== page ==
Quinn (O'Quinn), James (1819–81), educator and first catholic bishop of Queensland, Australia, was born 17 March 1819 in Rathbawn, Co. Kildare, son of Matthew Quinn and Mary Quinn (née Doyle). He was educated at Kelly's School, Dublin. On 24 August 1836 he entered the Irish College, Rome, then under the rectorship of Paul Cullen (qv), to whom, according to Charles Gavan Duffy (qv), Quinn was related (Kerr, 91). Although of delicate health, he was an outstanding scholar and won a gold medal when awarded a doctorate in theology in 1845. After his ordination (15 August 1846), he returned to Ireland and was appointed to temporary duty at a parish in Blackrock, Co. Dublin, where he worked during a cholera epidemic.
Quinn was very interested in catholic education and resurrected the school of his uncle, Fr John Doyle, as the Connexional Seminary of St Laurence O'Toole. In 1850 he founded and was president of St Laurence O'Toole's Seminary and Catholic Day School, a private catholic school at 16/17 Harcourt St., Dublin, which was popularly known as ‘Dr Quinn's school’ and served as a feeder to the Catholic University, which opened in November 1854. Lecturers worked at both schools. His Harcourt St. school was regarded as the best catholic lay school of its time in Ireland, with many pupils who subsequently became prominent, such as William Walsh (qv), later archbishop of Dublin. John Henry Newman (qv) resided at the school periodically during 1852–4.
Quinn was appointed first bishop of Brisbane, a diocese that encompassed the whole of Queensland, on 14 April 1859. He recruited priests and nuns from the Continent and arrived in Brisbane on 12 March 1861. He was an energetic and zealous leader, and one who forwarded the cause of Irish catholics in his jurisdiction. In 1862 he founded the Queensland Immigration Society, which facilitated the immigration of several thousand people, mainly Irish, on ten ships. This influx aroused an anti-Irish hostility fuelled by Quinn's own casual remark that the colony might yet be called ‘Quinn's land’, and the society was dissolved in 1865.
In his episcopal role Quinn was renowned for his authoritarian manner, which quickly caused dissent among his clergy and other religious in Queensland. In 1862, soon after his arrival, he became embroiled in a power struggle with Fr McGinty, a priest in Queensland since 1843, and invoked his episcopal authority to restrain McGinty. In 1867 six priests left the diocese without Quinn's permission, accusing Quinn of enforcing regulations too rigidly. Quinn had also invited the Sisters of Mercy, to whom he had acted as spiritual adviser and confessor, over from Dublin in 1861. Problems occurred when he replaced their Irish-appointed superior with one of his own choosing, and the sisters attempted to return to Ireland but were prevented by Quinn. Their counterparts from Callan, Co. Kilkenny, came in 1871, responding to Quinn's request because their local parish priest was Quinn's brother. However, when Quinn was on a recruiting campaign to Ireland in 1870, his reputation preceded him and he was unable to convince any Irish priests to come to Queensland. Instead he recruited priests from France, Italy, and Germany. During this visit Quinn's attempts to assume leadership of the church synod in 1870 rankled with the other bishops.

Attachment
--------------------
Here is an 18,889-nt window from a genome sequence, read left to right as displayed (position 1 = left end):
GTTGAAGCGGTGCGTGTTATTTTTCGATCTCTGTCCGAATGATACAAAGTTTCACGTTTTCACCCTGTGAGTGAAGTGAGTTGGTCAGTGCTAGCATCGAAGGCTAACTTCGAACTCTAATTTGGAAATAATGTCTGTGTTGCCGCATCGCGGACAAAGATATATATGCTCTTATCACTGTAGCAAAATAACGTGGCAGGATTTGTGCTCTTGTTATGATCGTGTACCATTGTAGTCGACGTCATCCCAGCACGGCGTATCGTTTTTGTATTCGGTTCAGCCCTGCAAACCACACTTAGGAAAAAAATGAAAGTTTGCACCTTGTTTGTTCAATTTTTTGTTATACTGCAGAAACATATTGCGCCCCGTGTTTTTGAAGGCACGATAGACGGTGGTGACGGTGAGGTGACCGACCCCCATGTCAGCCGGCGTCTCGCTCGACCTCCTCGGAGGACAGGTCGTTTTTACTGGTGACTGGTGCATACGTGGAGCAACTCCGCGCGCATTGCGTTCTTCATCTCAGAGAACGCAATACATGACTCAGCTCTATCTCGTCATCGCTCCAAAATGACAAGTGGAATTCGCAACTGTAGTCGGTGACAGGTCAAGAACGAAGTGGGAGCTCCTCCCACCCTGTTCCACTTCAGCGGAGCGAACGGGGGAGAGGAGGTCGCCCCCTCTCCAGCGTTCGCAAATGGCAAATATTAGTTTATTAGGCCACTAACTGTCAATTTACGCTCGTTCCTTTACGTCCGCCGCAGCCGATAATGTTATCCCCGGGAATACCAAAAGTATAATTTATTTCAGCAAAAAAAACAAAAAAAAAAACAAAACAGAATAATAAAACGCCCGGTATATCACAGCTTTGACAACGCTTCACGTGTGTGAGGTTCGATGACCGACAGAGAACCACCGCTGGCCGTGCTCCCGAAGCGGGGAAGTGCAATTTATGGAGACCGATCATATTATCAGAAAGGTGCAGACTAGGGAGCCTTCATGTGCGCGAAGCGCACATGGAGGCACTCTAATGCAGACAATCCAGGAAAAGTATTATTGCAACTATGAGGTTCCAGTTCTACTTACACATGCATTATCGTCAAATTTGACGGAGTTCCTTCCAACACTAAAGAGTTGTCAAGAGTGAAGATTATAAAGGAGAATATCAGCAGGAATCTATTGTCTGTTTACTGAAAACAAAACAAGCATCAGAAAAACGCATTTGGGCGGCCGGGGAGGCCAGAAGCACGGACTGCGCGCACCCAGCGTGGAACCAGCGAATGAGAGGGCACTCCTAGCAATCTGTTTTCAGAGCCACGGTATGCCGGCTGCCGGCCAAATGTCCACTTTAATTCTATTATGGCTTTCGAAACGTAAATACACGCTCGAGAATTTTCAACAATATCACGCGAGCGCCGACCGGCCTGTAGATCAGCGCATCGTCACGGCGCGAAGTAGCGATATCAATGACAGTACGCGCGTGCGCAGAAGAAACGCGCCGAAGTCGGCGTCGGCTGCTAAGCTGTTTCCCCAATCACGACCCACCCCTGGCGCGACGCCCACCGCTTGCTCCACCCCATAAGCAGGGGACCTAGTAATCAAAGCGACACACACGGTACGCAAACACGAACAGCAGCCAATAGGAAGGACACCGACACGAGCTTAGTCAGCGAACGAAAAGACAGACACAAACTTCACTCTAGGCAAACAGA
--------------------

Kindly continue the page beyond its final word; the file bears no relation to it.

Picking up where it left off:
Although within his church Quinn's authoritarianism was abrasive and unpopular, within the Queensland community he embraced ecumenism and would not tolerate bigotry. Overall, his impact on the catholic church in Queensland was immense. When he arrived there were two priests, 7,000 catholics, four schools, and four churches; ten years later there were thirty priests, 30,000 catholics, twenty-eight schools, and thirty churches. After the centenary celebrations in honour of Daniel O'Connell (qv) in 1875, Quinn, in a burst of patriotism, began to call himself ‘O'Quinn’ and it is by this name he was known, and was registered, when he died in Brisbane on 18 August 1881.